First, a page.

Can You Bootstrap Your Company?

Recently The Dublin Entrepreneurial Center hosted Nick Carter, Founder and CEO of AddressTwo for a presentation on building a company without external funding.  AddressTwo provides small businesses with tools and processes to manage their sales and marketing, via a CRM and marketing solution.  Since June 2008, Nick has grown AddressTwo to over 500 customers and over 5,000 users.  This growth has occurred using a business model based on simple go-to-market strategies that maximize early revenue and drive customers to fund development.  In addition to AddressTwo, Nick has written the excellent: Unfunded: From Bootstrap to Blue Chip, Starting a Fire without the Fuel of Round-A Capital.

Nick’s approach to starting AddressTwo was to launch and bootstrap with an elemental feature which he believed customers would pay to use – a simple business model to be sure. Nick's vision for AddressTwo was much larger, but he knew that going to market with a full-featured application or a mature business model more advanced than the simple product required posed unacceptable cost and time risks.   AddressTwo entered the market as an MVP – minimum viable product.  In other words, he built it as a bare bones application and entered the market quickly.

“When you are pursuing funding, you lose focus on creating and selling your product.”

Nick’s asks “What is the first feature you can build and enter the market with?”  He advises creating a one-dimensional solution, not a product built with multiple cool features.  This is the essence of an MVP. The more complicated your product, the longer the sales cycle and the greater number of your customers' internal approvals needed to purchase.  In addition, your ability to bootstrap is compromised if you build a full featured product prior to market entry. Development costs of minimum viable products are more than the first customers can cover, which immediately puts the product and business model at risk of failure or in need of funding. So, before building your killer application, keep your big vision and ask yourself “What is my minimum viable product?”, then build that product and go to market.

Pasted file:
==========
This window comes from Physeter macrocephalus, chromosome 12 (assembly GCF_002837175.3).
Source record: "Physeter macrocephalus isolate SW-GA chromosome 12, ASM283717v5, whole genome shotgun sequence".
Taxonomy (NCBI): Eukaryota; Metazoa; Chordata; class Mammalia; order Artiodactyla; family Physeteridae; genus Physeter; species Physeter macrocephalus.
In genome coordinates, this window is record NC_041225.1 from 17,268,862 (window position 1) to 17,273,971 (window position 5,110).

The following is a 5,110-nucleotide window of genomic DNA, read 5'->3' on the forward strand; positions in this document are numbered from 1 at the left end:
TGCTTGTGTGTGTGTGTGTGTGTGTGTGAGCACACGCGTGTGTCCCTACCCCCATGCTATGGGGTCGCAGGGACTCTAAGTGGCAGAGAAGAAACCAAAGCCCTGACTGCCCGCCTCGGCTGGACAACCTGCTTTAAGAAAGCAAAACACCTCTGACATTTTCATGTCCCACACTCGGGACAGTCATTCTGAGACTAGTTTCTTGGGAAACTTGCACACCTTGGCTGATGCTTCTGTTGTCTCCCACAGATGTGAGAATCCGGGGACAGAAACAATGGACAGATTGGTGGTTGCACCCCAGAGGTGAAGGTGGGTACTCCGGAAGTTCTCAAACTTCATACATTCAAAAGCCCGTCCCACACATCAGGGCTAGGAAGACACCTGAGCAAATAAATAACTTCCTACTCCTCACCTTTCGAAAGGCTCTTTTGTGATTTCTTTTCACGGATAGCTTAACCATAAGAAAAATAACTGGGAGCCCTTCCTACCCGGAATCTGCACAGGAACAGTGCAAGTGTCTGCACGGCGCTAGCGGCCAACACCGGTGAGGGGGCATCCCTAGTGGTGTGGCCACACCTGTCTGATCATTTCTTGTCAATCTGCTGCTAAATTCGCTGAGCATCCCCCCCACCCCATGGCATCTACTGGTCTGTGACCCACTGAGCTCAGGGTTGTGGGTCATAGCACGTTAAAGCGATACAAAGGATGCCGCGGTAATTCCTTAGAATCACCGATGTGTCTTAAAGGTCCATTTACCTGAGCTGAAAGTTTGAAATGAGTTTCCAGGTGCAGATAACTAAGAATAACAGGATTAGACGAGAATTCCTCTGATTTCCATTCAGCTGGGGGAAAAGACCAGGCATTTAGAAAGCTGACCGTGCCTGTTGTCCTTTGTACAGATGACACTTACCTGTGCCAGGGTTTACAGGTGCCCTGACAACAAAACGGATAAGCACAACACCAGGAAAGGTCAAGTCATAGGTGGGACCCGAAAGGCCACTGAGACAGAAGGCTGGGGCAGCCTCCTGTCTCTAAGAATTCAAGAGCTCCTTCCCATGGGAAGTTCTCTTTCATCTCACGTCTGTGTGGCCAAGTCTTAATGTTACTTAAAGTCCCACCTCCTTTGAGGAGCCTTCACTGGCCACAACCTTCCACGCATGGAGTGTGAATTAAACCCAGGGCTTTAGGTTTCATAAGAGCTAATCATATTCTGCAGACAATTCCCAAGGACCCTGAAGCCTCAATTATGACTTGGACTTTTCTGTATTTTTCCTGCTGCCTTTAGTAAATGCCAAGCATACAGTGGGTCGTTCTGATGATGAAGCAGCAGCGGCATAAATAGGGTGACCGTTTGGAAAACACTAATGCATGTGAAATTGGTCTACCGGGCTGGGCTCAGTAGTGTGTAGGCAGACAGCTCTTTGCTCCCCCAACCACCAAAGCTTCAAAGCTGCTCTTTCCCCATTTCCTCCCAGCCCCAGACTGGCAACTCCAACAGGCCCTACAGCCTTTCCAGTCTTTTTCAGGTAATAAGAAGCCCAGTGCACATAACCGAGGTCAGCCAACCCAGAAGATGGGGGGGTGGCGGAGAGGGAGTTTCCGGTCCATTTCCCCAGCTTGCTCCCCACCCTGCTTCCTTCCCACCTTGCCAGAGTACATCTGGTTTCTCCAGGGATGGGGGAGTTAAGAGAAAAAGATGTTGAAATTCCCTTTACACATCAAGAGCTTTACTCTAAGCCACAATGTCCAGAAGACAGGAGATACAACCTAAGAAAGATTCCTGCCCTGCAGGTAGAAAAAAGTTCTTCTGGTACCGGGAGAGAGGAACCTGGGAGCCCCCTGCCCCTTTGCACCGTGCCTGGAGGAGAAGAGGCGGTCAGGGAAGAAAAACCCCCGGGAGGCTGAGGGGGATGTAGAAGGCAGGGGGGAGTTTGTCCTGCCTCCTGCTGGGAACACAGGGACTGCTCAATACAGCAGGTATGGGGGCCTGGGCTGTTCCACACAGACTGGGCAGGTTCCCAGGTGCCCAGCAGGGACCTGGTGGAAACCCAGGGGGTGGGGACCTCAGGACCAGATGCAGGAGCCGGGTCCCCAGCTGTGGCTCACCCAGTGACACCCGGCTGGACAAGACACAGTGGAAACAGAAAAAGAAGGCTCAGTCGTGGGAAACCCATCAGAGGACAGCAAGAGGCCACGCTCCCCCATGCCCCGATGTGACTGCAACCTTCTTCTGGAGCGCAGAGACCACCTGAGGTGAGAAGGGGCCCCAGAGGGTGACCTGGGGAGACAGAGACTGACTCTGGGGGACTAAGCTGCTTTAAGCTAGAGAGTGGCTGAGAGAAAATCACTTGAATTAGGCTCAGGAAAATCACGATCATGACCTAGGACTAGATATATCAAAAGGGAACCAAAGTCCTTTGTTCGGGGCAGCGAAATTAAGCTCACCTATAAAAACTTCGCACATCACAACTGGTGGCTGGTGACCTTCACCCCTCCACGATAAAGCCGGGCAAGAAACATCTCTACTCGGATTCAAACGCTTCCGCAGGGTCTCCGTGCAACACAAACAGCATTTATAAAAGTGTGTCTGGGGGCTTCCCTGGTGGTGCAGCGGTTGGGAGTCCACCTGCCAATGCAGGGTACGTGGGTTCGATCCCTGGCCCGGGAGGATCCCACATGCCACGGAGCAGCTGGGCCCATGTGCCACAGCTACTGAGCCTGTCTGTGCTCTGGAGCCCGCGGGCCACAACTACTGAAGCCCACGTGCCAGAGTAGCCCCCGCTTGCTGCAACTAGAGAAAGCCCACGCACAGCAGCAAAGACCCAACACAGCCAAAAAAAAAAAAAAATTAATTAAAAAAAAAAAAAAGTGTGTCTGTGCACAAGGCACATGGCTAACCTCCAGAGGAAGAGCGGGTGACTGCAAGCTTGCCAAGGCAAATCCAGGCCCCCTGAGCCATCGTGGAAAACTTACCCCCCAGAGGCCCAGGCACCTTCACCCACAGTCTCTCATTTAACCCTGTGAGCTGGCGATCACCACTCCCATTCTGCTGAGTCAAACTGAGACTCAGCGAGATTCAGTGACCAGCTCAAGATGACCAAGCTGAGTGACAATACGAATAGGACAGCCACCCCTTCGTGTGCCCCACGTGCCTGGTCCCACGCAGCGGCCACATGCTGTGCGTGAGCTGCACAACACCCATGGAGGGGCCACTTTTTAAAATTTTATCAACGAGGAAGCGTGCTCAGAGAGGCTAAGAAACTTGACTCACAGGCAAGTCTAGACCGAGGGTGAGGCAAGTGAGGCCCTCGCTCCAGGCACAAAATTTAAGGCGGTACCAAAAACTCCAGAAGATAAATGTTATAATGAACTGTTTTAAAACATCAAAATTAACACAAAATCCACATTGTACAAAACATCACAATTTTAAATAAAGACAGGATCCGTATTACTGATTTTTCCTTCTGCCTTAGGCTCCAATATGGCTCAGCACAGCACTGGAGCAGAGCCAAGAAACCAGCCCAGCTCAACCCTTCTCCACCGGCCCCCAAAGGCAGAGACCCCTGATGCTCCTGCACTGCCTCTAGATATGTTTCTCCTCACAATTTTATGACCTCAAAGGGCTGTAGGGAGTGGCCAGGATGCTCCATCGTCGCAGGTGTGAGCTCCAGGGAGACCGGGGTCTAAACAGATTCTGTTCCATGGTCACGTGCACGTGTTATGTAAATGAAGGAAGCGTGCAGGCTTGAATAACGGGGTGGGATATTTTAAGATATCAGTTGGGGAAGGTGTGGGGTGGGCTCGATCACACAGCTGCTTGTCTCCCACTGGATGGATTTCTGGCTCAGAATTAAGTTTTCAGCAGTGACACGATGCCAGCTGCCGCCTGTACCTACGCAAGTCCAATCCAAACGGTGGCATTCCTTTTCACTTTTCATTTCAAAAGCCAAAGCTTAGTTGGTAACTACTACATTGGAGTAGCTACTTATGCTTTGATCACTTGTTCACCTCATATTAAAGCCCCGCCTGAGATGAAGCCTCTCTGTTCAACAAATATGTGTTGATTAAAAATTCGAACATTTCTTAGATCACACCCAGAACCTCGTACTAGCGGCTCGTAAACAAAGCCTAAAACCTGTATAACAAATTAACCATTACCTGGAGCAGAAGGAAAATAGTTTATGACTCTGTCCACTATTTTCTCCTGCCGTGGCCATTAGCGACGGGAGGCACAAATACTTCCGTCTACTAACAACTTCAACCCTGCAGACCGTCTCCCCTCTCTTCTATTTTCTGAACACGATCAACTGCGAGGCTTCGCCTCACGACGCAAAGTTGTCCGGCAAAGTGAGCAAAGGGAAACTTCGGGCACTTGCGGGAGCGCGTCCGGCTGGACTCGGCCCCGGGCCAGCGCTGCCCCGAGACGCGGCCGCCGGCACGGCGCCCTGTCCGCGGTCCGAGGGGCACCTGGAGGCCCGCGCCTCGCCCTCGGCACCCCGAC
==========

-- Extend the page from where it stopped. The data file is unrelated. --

Nick has launched over 20 products that nobody has ever heard of – i.e. not accepted by the market.  He followed the MVP principle, and the investment was minimal.  Asked how he knew they were failing and he should move on to the next idea, Nick responded “They made no money, had little customer interaction and few requests for additional features”.  In contrast, AddressTwo, as an MVP, lit up customer interaction immediately, sales and use grew and requests for additional features began to flow.

How do you get to an MVP? Nick suggests that Elemental features are key.  Make a list of features you want to include in your product.  Winnow this down to the Elemental or first feature.  Which feature will the market accept and which can you bring to market quickly?  What features in your list does the Elemental feature “beg” for or point to as next features? Those are likely your development path for adding features, guided by customer requests.  Along the way, gauge customer interest and “pre-sell” features to your customers, but never build a feature to make a sale. If customers won’t pay for a feature, the market is assigning a value; add only features that build revenue.

“Go to church three times a weekend – at different churches – and build your network”

Nick is a strong believer in the business model based on marketing via networking. Known contacts are the least expensive marketing network, so network like crazy; it is key to success.  Marketing to strangers is always expensive; spend money to move strangers into contacts, not to sell to them.  Nick is using Unfunded to market to strangers and to convert them to known contacts.  He is also using his website, twitter, a blog etc.  for the same purposes. Early on, Nick spent a boatload of money on a pay per click campaign which yielded no results.  With that lesson learned, he began to purposefully leverage his known network and AddressTwo's first sale was to his known network.

Nick also developed Influence of Marketing, an e-course that helps reach potential customers.  He uses “drip” campaigns – unobtrusive, regular contact that asks recipients to comment on blogs, announces workshops etc.  Nick tracks click-throughs and follows up diligently, giving away content and building trust to attract known contacts that convert to customers.

On building the company, Nick’s approach is simple. Hire from a cash position – if there is free cash flow to pay an employee, in addition to covering your own salary and other costs, that's when you add employees.  Before adding the first employee, Nick held the only two full time jobs in the company – Marketing and Development.  Early on, he also did marketing consulting to generate cash to live on, working nights and weekends to bootstrap and grow AddressTwo.

If you are in the process of starting, building or pursuing funding your company, I highly recommend Unfunded as a guide for approaching the market simply  with a minimum viable product and growing via customer sales.  As your company grows you may need funding to scale effectively, but early on focus on what matters in the business model: the product and sales and bootstrap your way through growth.  Go Unfunded!

I work alongside emerging companies on business formation, commercialization strategies, and capital planning. My passion is to find, support, mentor, coach, incubate, & fund start-ups engaged in innovative technology businesses.

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